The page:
Over the last decade, the Kingdom of Saudi Arabia (the “KSA”) has made significant strides to create a robust arbitration regime. This is due in part to new arbitration and enforcement laws, an increase in support of the arbitration process from the KSA’s judiciary and, significantly, to the work of a dynamic and innovative arbitration institution – the Saudi Center for Commercial Arbitration (the “SCCA”).
The SCCA was established pursuant to Ministerial Resolution No. 257 of 14/6/1435H and became operational in late 2016 when it opened its headquarters in Riyadh. Its mission is to provide “professional, transparent and efficient ADR services”. The SCCA also has offices in Jeddah as well as Dubai.
As part of its Vision 2030 Initiative, unveiled in 2016, the KSA articulated its desire to encourage global investment within the Kingdom and diversify is sources of revenue. The SCCA was established as part of KSA’s plan and one of the SCCA’s goals is to “create a safe environment that attracts both foreign and domestic investment to the [KSA]…. by eliminating obstacles and difficulties related to ADR between investing parties.” The SCCA administers arbitration and mediation proceedings in both Arabic and English and is dedicated to providing professional, transparent and efficient ADR services, inspired by Sharia law. An arbitration may take the form of a standard arbitration, an expedited arbitration, an emergency arbitration or an online arbitration.
In 2021 the SCCA updated its Arbitration Rules to incorporate its Online Dispute Resolution (“ODR”) service and its ODR platform. The SCCA’s ODR service arbitrates commercial disputes up to SAR 200,000 (currently approx. USD 53,322 or GBP 42,693). Use of SCCA’s ODR service costs SAR 9,000 (currently approx. USD 2,400 or GBP 1,921), which covers the SCCA’s filing, administration and arbitrator fees. The ODR platform supporting this service provides for a sole arbitrator, a Riyadh seat and Arabic language (subject to party agreement otherwise) and a final award within 30-days of the arbitrator’s appointment.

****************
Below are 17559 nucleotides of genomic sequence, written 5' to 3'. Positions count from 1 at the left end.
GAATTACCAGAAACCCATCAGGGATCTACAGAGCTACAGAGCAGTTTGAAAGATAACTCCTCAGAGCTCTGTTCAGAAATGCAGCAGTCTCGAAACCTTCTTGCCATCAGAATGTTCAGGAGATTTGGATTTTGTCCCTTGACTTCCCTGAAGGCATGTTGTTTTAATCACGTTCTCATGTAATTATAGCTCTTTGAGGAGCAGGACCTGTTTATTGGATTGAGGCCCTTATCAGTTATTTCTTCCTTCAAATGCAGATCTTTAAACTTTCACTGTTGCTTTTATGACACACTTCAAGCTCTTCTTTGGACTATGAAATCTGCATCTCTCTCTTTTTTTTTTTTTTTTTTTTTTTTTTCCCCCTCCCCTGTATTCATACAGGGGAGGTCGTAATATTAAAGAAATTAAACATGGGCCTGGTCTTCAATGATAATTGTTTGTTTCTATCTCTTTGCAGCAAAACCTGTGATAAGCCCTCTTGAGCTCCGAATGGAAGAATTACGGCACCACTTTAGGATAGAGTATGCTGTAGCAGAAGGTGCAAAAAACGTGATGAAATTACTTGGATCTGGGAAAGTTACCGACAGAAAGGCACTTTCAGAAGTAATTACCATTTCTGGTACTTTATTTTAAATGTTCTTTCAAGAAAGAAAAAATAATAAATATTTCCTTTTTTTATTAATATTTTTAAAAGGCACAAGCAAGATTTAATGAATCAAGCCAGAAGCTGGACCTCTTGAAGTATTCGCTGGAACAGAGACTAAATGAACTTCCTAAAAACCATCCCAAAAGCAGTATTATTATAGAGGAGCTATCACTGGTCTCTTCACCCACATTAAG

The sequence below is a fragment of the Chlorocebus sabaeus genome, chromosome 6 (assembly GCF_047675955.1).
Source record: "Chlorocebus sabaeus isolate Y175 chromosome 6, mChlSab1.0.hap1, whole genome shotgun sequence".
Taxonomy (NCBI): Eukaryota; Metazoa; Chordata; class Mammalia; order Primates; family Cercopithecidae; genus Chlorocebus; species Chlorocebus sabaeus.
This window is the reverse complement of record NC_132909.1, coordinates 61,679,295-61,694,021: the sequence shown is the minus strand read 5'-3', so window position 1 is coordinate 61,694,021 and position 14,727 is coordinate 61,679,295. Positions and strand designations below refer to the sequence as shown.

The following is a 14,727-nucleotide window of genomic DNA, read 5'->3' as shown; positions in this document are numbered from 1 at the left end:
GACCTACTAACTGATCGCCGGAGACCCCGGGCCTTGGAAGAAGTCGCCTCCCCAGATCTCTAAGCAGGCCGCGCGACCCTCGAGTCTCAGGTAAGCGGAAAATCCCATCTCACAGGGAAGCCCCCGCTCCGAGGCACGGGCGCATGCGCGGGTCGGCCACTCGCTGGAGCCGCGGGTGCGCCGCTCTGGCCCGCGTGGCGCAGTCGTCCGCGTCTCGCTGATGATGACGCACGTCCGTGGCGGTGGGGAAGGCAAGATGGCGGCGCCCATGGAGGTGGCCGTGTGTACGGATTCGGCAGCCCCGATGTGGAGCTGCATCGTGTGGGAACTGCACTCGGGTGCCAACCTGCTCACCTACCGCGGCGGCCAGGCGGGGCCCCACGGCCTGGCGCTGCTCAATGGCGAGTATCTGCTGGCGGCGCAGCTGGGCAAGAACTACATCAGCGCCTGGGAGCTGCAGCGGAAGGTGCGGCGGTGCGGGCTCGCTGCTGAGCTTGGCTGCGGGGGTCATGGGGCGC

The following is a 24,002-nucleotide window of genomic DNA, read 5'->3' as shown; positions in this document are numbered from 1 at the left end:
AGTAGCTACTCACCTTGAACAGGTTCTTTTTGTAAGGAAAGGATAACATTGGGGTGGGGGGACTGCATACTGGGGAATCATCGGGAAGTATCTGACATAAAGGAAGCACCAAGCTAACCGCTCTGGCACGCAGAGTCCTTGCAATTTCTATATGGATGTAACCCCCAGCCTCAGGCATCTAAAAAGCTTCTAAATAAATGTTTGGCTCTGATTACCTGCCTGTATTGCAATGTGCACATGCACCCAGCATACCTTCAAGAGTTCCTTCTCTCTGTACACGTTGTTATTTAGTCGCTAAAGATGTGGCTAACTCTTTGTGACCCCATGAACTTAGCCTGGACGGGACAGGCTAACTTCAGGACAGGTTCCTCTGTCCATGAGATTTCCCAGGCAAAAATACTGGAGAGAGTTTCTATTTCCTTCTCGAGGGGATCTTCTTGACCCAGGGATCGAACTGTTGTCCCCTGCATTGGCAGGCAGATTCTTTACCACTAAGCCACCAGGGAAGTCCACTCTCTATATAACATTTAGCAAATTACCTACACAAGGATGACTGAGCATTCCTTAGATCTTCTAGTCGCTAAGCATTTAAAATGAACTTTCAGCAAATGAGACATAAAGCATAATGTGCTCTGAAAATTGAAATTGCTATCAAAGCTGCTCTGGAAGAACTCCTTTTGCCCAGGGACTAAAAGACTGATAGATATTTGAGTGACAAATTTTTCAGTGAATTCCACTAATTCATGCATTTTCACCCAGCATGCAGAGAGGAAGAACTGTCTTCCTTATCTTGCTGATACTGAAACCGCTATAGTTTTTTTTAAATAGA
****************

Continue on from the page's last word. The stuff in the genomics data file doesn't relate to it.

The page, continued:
In addition to offering arbitration and mediation services, and providing model alternative dispute resolution clauses, the SCCA offers what it calls “A la Carte Services,” specifically (1) assisting with the selection and appointment of arbitrators or mediators in cases that are not administered by SCCA; and (2) through its Committee for Administrative Decisions, providing parties in cases that may or may not be administered by SCCA access to neutral decision making authority to determine certain issues that may arise in an arbitration proceeding.
In September of 2022, the SCCA joined the International Federation of Commercial Arbitration Institutions, which includes the world’s top 52 international arbitration centers. In November of 2022, the SCCA established a branch in the Dubai International Financial Centre (“DIFC”), which means that parties may choose to apply the SCCA’s arbitration rules in conjunction with a DIFC seat.